“Chuck told me you guys think I’m a fucking rat, or even a pig!”
They just looked at me as if I was totally nuts. Getting no response, I continued my rant.
“Where I come from, that’s done face to face!”
The same confrontational technique had worked well for me in Hong Kong. But for the act to work, you need a response from the bad guys that you can work with. In this case they just weren’t saying anything. Finally, though, one of the guys, who I later learned was Vinny Mann, the chapter president, took a few menacing steps in my direction. Well over six feet tall and solid, with a scraggly beard and unkempt hair, he pointed a finger at me.
“If I thought you were a pig, you would be dead already laying in a ditch,” he growled in his gravelly way.
Even if it didn’t provide much of a way out, it was at least a response. So I jumped at it.
“That’s what I heard about you guys–you were solid and didn’t play around. That why I was so surprised when Chuck told me that.”
That led to more silence. I knew I was talking too much, but they weren’t helping. I relaxed my pose and added, “You can’t blame me for overreacting–in my business reputation is everything!”
Vinny muttered under his breath that Chuck talked too fucking much. Then he threw me a lifeline. “It takes balls to do what you just did. I would have done the same thing.” Another pause before he continued. “By the way, I am checking you out. In the meantime, be cool.”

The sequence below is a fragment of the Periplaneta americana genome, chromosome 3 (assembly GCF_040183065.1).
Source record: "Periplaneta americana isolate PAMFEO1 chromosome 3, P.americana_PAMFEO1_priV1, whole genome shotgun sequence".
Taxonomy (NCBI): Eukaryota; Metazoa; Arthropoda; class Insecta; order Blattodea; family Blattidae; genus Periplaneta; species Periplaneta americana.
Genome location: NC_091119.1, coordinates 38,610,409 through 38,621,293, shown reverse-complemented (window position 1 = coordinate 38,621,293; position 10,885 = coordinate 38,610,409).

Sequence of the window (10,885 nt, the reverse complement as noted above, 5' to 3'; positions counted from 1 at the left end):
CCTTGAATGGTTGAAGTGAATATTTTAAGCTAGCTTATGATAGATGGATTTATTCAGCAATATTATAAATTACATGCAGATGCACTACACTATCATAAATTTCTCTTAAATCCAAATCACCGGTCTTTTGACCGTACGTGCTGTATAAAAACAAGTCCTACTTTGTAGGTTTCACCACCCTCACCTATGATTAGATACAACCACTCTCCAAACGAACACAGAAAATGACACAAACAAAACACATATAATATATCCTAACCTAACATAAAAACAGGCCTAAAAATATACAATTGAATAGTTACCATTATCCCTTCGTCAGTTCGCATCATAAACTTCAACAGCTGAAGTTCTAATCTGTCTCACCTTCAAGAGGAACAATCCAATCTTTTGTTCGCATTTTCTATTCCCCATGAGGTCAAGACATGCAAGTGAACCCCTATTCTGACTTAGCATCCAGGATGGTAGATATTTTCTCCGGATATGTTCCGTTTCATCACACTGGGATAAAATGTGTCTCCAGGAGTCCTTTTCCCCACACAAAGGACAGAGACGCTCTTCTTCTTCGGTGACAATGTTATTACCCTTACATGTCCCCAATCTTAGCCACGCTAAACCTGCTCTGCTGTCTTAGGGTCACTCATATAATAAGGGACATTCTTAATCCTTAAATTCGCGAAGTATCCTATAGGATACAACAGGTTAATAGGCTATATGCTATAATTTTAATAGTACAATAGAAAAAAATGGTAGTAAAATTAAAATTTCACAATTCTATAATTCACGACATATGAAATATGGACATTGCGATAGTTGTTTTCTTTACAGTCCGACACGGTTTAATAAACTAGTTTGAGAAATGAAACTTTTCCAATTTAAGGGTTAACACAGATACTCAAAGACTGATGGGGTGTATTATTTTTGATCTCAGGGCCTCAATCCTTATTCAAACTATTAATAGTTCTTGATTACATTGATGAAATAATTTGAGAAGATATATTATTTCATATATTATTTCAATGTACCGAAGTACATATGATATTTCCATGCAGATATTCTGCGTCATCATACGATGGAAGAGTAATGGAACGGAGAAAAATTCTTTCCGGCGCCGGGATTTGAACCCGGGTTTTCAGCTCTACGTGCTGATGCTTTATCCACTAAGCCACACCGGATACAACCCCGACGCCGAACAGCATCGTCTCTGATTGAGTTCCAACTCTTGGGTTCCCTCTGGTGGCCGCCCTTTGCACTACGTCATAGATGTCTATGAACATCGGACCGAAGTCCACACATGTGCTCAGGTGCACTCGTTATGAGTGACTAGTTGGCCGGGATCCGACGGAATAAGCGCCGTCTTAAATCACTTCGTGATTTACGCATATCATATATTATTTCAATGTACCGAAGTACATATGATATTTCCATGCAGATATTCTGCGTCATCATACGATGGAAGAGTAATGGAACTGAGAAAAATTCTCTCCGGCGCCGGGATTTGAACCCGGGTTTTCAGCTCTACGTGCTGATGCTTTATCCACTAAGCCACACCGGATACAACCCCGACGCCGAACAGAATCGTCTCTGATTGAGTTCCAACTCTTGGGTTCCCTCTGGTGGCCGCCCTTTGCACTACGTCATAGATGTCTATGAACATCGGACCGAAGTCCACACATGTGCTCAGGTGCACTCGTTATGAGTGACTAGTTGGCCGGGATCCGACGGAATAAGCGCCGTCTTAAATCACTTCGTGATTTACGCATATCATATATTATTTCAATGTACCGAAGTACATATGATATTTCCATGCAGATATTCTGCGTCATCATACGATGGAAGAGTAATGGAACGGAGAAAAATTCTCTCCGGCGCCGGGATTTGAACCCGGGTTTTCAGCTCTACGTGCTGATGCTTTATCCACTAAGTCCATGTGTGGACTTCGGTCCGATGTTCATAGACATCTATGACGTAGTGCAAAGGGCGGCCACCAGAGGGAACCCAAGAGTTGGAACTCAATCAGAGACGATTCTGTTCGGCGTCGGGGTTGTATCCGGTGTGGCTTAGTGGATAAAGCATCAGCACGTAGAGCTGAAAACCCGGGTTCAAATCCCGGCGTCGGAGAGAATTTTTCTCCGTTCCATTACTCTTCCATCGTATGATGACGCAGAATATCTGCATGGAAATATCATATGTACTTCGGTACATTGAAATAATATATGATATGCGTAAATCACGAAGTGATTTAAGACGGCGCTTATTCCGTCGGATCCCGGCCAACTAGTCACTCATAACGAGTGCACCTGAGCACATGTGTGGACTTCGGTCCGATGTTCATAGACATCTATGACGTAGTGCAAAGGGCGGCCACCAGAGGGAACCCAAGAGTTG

A biker I would later know as Karate Bob–he had a couple inches on Vinny and a foot on me–added menacingly, “Who knows, you may still end up in the ditch.”
“It’s a hazard of the trade,” I said, getting a laugh out of them. Or at least a smirk. Then I went to my car, without a glance in their direction, pulled out–slowly this time–and went home.
Even if I had just scored a few points, I was extremely happy to be out of there. I couldn’t help but notice that my hands were shaking.
Back at the trailer, I wrote up my notes about the encounter and later left them in the night drop box behind the DEA building in Blaine. It was the routine procedure we’d agreed to when I’d signed on and wasn’t considered too much of a security risk in those more reckless days.
But the response I got from the handlers the next day wasn’t standard at all. Everyone had read my report by the time we got together for a meeting, and their reactions were all over the map. Corky was pissed, convinced that I had needlessly jeopardized the case with the confrontation. In my defence I argued that once Chuck had opened his mouth he had taken away my options–I had to act like a bad guy would act. Anything else would have been wimpy, I said. Andy, on the other hand, thought it was not only hilarious but likely the breakthrough we needed. It was in his rough-and-tumble character to appreciate that sort of rashness.
“I would give anything to have seen the look on their faces,” he kept saying, laughing.
The confrontation did end up being an ice-breaker. The next time I went to the Pioneer, I got a little conversation from Vinny. Once he acknowledged me, the others followed suit.
I inadvertently scored a second major coup with Vinny not long afterwards. One night we were at the bar as closing time appr...